The final maxim set forth in this Article explores how failure to abide by the previous nine rules can result in a loss of professional reputation. It emphasizes that loss of reputation can result in a diminution of a lawyer’s value in both professional stature and economic terms. It acknowledges that once lost, it is difficult, if not impossible, to regain one’s professional reputation.

And now a word about how this Article came to be. United States Magistrate Judge Kristen L. Mix sits on the bench of the District Court in Colorado. As those who appear before her know, she is respected for her competence, revered for her exacting standards, and admired for her cutting wit. She sets forth her expectations unabashedly and demands adherence to the high standards that she seeks to uphold. Judge Mix began her legal career in the mid-80s and has witnessed a time of great upheaval in the legal profession, including the recent financial crisis, which has drastically altered fundamental aspects of the legal profession. What led her to set out written expectations reflected a very real concern that the legal profession was undergoing a crisis, which manifests itself in very concrete ways every day in court.

This Article offers Judge Mix’s “Ten Rules” and explores each in the context of what it may reveal about a legal system in crisis. It raises threshold questions about whether the current crisis is really a new phenomenon, and if so, speculates as to how it might have come about. It examines professionalism challenges in a variety of court contexts—from federal district court and administrative hearings to state court matters and international court proceedings. The Article examines the rules in the context of bar self-policing enforcement actions and considers how some judges are able to institute measures that tend to increase civility and decrease intemperate remarks. The Article concludes that careful adherence to Judge Mix’s rules in all bar activities, including court appearances, will not only enhance an attorney’s effectiveness in representing his client and result in a greater and more effective impression on the triers of law and fact. It will also enhance respect for our legal system as a whole. By following the spirit of the Ten Rules, attorneys can develop and maintain a high level of professional integrity amongst both their colleagues and the general public. As Judge Mix says, “Keep your eye on the prize: achieving a just, efficient and appropriate result.” (Kristin L. Mix, U.S. Magistrate Judge, U.S. Dist. Court for the District of Colo., Presentation on Professionalism and Ethics at the Meeting of the Colorado Intellectual Property Inn of Court 1 (presentation on file with Denver University Law Review).)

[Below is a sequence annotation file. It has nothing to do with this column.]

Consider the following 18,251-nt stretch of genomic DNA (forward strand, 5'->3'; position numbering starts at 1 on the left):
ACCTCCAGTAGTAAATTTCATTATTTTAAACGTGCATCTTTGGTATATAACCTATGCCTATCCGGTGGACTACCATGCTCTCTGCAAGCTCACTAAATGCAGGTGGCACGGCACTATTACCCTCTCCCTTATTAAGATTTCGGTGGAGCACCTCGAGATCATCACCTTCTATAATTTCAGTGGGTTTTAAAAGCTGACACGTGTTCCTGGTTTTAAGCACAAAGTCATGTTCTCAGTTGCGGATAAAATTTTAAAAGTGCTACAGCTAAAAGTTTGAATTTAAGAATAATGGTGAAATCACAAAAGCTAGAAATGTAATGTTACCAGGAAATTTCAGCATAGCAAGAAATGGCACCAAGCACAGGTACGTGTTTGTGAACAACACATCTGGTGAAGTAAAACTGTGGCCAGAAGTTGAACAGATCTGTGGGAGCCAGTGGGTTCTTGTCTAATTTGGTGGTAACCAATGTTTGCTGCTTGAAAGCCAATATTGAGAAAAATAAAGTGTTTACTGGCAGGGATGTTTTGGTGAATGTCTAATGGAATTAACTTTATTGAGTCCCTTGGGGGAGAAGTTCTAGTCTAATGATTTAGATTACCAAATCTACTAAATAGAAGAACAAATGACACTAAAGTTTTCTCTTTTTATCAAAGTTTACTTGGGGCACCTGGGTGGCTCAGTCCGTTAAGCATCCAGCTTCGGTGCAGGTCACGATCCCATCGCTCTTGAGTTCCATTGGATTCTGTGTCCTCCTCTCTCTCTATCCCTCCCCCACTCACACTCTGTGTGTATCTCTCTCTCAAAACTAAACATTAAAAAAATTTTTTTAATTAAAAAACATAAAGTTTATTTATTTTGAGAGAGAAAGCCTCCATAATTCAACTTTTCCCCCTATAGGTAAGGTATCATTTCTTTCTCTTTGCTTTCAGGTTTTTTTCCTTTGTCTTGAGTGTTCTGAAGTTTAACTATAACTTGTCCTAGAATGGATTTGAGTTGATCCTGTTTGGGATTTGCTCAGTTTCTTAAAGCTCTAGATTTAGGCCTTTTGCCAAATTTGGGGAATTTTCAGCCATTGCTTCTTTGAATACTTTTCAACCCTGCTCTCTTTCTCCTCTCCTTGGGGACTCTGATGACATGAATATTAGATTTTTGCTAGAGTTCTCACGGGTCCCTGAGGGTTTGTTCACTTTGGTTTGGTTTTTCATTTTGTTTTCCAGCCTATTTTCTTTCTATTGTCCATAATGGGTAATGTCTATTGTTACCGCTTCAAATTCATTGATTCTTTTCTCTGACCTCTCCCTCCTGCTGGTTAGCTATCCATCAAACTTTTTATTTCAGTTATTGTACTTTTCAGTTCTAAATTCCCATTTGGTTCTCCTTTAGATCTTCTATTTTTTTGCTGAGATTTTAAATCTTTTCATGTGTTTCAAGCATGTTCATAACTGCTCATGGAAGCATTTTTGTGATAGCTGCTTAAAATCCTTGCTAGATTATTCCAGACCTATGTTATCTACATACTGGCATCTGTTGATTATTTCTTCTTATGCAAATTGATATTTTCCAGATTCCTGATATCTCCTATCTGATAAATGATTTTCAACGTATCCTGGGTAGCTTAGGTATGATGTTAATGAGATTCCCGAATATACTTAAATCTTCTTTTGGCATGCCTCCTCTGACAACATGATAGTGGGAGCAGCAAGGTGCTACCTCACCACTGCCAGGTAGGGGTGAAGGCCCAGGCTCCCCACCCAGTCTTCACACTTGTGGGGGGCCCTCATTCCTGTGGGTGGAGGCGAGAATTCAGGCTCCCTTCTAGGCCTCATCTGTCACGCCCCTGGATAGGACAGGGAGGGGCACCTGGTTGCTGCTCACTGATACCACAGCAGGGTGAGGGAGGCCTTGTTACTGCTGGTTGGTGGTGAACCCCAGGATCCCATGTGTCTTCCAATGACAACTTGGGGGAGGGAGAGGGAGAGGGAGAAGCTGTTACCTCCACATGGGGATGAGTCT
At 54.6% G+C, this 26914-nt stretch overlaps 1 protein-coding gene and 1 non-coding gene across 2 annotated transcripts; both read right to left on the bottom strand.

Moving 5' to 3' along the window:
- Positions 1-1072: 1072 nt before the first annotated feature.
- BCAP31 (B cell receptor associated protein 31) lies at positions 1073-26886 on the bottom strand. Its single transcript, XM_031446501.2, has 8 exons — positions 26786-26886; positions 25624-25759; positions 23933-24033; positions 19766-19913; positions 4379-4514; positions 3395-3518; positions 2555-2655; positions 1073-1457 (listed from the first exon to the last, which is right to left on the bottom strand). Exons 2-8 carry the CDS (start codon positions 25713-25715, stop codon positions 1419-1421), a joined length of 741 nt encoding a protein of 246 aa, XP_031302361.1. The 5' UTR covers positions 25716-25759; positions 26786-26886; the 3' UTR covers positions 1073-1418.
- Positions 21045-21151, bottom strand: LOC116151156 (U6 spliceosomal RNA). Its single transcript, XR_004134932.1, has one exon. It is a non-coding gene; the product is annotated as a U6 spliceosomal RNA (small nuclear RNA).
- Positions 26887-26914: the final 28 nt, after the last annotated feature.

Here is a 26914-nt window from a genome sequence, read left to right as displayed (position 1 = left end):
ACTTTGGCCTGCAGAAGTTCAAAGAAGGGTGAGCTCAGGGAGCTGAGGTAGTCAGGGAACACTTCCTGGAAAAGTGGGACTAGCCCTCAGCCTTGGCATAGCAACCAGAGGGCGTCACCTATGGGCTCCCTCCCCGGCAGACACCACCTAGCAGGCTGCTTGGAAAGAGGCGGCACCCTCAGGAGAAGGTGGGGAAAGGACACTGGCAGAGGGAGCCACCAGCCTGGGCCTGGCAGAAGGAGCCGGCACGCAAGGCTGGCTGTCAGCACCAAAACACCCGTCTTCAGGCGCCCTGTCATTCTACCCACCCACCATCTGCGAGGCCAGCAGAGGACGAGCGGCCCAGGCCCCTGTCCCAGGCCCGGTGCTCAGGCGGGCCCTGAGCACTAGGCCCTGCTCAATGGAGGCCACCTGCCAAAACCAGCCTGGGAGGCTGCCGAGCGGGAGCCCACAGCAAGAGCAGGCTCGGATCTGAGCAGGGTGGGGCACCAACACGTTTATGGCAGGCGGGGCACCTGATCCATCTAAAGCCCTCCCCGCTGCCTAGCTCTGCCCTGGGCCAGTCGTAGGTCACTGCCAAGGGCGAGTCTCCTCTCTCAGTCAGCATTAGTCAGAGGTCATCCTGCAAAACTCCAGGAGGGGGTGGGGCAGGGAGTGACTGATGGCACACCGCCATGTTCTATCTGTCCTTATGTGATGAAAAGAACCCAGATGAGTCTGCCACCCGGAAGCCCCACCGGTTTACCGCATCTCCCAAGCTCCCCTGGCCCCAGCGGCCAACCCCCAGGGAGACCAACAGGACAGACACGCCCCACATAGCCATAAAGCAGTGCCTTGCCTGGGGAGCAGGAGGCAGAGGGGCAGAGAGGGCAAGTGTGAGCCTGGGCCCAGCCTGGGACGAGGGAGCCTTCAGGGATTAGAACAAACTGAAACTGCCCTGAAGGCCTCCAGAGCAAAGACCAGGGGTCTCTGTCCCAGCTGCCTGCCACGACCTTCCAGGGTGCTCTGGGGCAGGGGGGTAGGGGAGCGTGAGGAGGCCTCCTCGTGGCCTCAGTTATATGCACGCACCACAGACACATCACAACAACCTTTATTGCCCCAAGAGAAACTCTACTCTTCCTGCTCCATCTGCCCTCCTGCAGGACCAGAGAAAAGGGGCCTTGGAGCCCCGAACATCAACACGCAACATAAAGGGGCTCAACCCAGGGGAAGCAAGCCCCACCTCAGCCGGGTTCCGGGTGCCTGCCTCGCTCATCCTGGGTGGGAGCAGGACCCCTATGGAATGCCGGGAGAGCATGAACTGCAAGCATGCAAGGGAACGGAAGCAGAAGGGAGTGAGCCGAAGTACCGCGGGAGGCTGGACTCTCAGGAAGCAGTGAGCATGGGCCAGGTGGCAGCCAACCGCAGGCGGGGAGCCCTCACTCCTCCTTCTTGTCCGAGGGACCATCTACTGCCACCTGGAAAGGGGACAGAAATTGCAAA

For the full article, click here. For a list of activities celebrating Legal Professionalism Month, click here.

Mimi E. Tsankov is an Immigration Judge and Jessica Grimes is an Attorney Advisor with the Department of Justice (DOJ), Executive Office for Immigration Review (EOIR). They write in their personal capacities and the views expressed are not necessarily those of the Department of Justice. The authors wish to thank U.S. Magistrate Judge Kristen L. Mix for developing the rules and for permitting us to write about them. While we hope to have provided context for her succinct set of directives, we have likely overstepped in some respects, and wish to absolve her from our verbose and possibly imprecise efforts at elucidation. The thoughts expressed herein are not necessarily her views. The authors also wish to thank Judge Russell E. Carparelli, Colorado Court of Appeals, and Sarah M. Clark, Counsel to the Chief Justice, Colorado Supreme Court, for their valuable insights and edits.

Tenth Circuit: Unpublished Opinions, 10/5/12

On Friday, October 5, 2012, the Tenth Circuit Court of Appeals issued no published opinions and six unpublished opinions.

Santini v. Clements

Mobley v. USPS

United States v. Gutierrez

United States v. Wallace

United States v. Loya-Castillo

Waterhouse v. Hatch

No case summaries are provided for unpublished opinions. However, published opinions are summarized and provided by Legal Connection.